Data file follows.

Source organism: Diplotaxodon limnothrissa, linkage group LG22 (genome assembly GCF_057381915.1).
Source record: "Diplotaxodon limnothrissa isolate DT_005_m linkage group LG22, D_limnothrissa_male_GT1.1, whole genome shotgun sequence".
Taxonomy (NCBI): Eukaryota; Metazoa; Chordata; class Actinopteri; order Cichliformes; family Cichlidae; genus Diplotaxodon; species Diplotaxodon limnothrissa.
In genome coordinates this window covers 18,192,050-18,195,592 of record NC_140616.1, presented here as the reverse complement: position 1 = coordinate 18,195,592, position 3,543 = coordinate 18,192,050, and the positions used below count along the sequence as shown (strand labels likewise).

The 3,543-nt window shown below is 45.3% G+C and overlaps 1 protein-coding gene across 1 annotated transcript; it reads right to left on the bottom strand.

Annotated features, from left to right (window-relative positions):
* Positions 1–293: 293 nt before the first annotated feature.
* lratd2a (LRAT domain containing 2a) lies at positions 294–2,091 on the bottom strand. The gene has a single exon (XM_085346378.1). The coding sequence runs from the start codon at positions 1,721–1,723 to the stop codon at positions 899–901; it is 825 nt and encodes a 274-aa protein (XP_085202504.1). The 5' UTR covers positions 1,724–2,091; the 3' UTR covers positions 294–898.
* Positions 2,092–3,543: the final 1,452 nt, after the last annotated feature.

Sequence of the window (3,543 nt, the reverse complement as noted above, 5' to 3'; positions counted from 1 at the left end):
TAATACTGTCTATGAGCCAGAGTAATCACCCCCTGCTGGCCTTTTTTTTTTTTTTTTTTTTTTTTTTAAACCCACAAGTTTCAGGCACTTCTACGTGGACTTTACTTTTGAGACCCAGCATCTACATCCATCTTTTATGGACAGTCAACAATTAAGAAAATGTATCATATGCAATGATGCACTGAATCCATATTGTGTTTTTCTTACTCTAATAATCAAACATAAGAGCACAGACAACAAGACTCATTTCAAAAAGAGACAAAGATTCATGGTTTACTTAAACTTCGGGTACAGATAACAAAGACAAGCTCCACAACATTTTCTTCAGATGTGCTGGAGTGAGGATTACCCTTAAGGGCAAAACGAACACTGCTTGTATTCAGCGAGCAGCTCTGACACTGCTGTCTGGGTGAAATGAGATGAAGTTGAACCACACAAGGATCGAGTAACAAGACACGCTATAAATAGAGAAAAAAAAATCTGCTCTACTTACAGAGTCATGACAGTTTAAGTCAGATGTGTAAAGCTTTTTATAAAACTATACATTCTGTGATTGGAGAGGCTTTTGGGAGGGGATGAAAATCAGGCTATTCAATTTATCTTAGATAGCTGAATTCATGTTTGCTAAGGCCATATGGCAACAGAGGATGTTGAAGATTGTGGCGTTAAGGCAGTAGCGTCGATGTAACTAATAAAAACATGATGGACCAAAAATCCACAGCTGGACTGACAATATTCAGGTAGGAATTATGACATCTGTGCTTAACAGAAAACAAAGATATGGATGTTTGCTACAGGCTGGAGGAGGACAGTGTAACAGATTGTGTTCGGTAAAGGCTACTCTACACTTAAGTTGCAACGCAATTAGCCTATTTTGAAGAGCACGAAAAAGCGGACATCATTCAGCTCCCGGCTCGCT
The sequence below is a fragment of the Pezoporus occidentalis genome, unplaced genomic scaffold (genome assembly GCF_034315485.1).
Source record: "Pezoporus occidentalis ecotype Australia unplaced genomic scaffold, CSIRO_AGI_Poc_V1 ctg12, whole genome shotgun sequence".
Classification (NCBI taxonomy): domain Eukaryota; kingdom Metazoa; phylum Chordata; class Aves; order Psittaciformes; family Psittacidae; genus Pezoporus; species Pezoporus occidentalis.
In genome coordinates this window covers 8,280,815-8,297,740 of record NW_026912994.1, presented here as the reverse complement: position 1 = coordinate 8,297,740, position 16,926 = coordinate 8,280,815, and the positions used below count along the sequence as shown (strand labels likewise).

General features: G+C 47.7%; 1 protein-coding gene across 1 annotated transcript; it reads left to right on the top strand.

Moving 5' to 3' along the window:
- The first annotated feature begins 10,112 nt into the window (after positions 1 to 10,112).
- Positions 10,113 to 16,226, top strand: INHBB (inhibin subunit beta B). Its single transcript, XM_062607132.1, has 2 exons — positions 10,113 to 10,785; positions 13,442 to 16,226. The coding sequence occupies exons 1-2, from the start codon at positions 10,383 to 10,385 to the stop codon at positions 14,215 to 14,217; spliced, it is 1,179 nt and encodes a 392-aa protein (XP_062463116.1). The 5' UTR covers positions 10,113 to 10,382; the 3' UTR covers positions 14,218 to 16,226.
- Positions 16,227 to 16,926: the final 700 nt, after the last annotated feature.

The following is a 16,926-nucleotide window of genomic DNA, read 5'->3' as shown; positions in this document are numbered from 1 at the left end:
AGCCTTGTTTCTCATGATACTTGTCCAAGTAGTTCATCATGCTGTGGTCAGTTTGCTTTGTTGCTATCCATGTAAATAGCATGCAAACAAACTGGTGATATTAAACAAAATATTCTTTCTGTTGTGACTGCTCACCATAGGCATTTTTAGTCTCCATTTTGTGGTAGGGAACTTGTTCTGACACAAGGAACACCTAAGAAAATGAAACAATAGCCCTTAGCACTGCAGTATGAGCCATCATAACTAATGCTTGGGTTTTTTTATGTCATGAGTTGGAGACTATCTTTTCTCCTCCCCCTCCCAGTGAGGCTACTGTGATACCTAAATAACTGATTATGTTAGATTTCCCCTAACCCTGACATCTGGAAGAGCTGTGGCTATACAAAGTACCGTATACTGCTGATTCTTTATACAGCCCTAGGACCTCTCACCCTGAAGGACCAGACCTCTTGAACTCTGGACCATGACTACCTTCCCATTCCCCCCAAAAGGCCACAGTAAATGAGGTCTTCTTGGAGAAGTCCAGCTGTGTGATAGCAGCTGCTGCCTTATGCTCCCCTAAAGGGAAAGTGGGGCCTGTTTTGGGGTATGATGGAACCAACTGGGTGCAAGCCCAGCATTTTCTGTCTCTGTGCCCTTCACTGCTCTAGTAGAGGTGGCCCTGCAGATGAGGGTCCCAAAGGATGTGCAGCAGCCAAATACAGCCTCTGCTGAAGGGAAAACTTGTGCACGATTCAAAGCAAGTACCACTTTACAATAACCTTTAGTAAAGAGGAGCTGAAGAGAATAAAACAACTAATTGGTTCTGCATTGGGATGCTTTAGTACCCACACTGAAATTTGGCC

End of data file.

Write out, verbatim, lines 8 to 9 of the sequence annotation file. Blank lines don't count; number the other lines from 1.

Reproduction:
* lratd2a (LRAT domain containing 2a) lies at positions 294–2,091 on the bottom strand. The gene has a single exon (XM_085346378.1). The coding sequence runs from the start codon at positions 1,721–1,723 to the stop codon at positions 899–901; it is 825 nt and encodes a 274-aa protein (XP_085202504.1). The 5' UTR covers positions 1,724–2,091; the 3' UTR covers positions 294–898.
* Positions 2,092–3,543: the final 1,452 nt, after the last annotated feature.